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Home | Looking Back with Aurore Eaton

Looking Back with Aurore Eaton: NH's Sullivan crosses the Delaware with Washington

By AURORE EATON
August 06. 2017 8:03PM
Gen. George Washington crossing the Delaware on the night of Dec. 25-26, 1776, print based on the famous 1851 painting by Emanuel Leutze. (Courtesy of the National Archives)

TODAY, the Staten Island Peace Conference of Sept. 11, 1776, is only a footnote in the great saga of the American Revolution. This meeting between British Adm. Richard Howe and three delegates to the Second Continental Congress did nothing to shorten the bloody war. One of the American participants, John Adams, was particularly bothered that Howe’s informal invitation to confer had been delivered to Congress by Howe’s prisoner, Maj. Gen. John Sullivan of New Hampshire. As Adams later wrote “The attention of Congress, the army, the States, and the people, ought to have been wholly directed to the defense of the country. To have it diverted and relaxed, by such a poor artifice and confused tale, appeared very reprehensible.”

Sullivan had been captured by the British at the Battle of Long Island on Aug. 27, 1776, along with Maj. Gen. William Alexander. Sometime after Sept. 4 the two men were released in a prisoner exchange, and they were welcomed back into service in the Continental Army. By the end of September, Sullivan had rejoined commander-in-chief Gen. George Washington on the island of Manhattan.

When Washington began moving the army out of New York in early October, Sullivan was put in charge of a division which fell under the command of Gen. Charles Lee. On Dec. 13 Lee was captured by the British while in a tavern in Barking Ridge, N.J., where he had gone to seek female companionship. Sullivan immediately took command of Lee’s force of 2,000 men near Morristown, N.J. On Dec. 20, Sullivan rendezvoused with Washington in eastern Pennsylvania above Trenton Falls on the Delaware River.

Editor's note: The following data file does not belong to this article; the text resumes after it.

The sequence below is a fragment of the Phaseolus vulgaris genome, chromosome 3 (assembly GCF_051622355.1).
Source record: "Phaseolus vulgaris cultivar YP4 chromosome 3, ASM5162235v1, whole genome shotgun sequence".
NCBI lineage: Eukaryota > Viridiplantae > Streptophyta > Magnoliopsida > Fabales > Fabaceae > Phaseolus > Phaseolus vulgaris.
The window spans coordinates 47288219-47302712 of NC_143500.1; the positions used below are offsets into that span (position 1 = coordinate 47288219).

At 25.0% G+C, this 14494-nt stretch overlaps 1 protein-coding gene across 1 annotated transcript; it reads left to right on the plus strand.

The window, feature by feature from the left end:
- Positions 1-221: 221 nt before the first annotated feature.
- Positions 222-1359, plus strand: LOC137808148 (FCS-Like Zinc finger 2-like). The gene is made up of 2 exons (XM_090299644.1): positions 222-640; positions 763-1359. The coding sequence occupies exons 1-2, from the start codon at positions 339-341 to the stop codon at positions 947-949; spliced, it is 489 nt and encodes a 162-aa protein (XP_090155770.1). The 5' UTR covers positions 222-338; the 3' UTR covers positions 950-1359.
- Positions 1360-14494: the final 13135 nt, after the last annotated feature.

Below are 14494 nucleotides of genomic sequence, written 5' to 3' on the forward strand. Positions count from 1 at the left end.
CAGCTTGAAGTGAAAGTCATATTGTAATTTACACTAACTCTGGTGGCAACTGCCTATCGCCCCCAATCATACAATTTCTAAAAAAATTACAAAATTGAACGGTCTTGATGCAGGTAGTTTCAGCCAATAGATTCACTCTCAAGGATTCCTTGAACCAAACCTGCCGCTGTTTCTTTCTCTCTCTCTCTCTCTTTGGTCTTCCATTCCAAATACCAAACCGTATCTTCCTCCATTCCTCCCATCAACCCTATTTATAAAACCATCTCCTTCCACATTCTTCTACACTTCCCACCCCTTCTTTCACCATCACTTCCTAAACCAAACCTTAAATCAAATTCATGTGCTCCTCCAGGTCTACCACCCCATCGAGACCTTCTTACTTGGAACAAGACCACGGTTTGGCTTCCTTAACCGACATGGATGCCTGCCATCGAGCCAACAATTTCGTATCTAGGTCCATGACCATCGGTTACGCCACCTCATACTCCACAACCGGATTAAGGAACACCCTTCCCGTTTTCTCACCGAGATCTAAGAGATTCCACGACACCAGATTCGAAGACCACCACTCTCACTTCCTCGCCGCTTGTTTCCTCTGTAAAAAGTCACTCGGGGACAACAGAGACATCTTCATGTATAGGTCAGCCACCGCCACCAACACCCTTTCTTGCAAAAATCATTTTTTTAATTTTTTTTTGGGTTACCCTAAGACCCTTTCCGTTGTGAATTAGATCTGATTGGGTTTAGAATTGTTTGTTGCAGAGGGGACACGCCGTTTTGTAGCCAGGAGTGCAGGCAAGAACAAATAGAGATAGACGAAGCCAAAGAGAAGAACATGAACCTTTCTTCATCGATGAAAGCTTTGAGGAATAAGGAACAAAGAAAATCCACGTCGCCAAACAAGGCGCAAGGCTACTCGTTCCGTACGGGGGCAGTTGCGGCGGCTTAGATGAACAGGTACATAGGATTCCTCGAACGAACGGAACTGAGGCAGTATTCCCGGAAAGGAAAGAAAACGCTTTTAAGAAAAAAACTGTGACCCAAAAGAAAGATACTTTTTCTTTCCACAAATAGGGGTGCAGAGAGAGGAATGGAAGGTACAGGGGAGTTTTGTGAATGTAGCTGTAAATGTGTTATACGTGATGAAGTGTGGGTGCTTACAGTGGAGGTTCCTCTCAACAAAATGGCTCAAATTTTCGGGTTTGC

Washington was plotting a daring assault on the Hessian outpost at Trenton, N.J., located about 9 miles south on the opposite side of the river. On the night of Dec. 25-26, 1776, Washington executed one of the most audacious maneuvers of the war when he managed to move 2,400 men, 18 cannons and several horses across the Delaware during a raging snowstorm. The effort was executed by expert boatmen, including seamen from Marblehead, Mass., who guided the flotilla of ferries, barges and small cargo craft between treacherous ice floes.

Once the crossing was completed, Washington organized his army for an early morning attack, timed to take advantage of the likely scenario that the Germans were still groggy from their Christmas revels of the previous evening. Sullivan commanded the right wing in the two-pronged offensive, and Maj. Gen. Nathanael Greene the left. The Americans were victorious, capturing 900 Hessians out of 1,500 combatants. Sullivan’s leadership was vital, as his division prevented many Hessians from escaping by holding the bridge across the Assunpink River south of town. He also played an important role in the American attack on the British garrison at Princeton, N.J., on Jan. 3, 1777. The battles of Trenton and Princeton were important early victories, both moral and strategic, for the Continental Army.

In 1777 the Chief Justice of the Province of Quebec was Peter Livius. He had previously lived in Portsmouth, N.H., where he had served as an official in the royal government. Livius and Sullivan, who has been a prominent lawyer in Durham, had enjoyed a cordial relationship before the war.

On June 16, 1777, a courier dispatched from Montreal was intercepted by the Americans at Fort Edward in New York. A secret letter was found in the false bottom of the man’s rum canteen. It was addressed to Sullivan and signed by “your sincere friend, Livius.” In the letter Livius appealed to Sullivan to “… tread back the steps you have already taken, and to do some real essential service to your king and country, in assisting to re-establish public tranquility and lawful government.”

The letter warned that Sullivan would forfeit his estate when the Americans lost the war, and that he, his family, and New Hampshire would face grave hardship. Livius implored Sullivan to switch his allegiance. He suggested that Sullivan spy for the British while remaining in his post, by sending messages containing military intelligence directly to Livius in Canada.

The letter was promptly turned over to Continental Army Gen. Philip Schuyler, halting Livius’ ambitious effort to recruit Sullivan to the British side.

Next week: Sullivan accuses the Quakers of espionage; he moves against the Iroquois; and he is again urged to commit treason.

Aurore Eaton is a historian and writer in Manchester, contact her at auroreeaton@aol.com or at www.facebook.com/AuroreEatonWriter.


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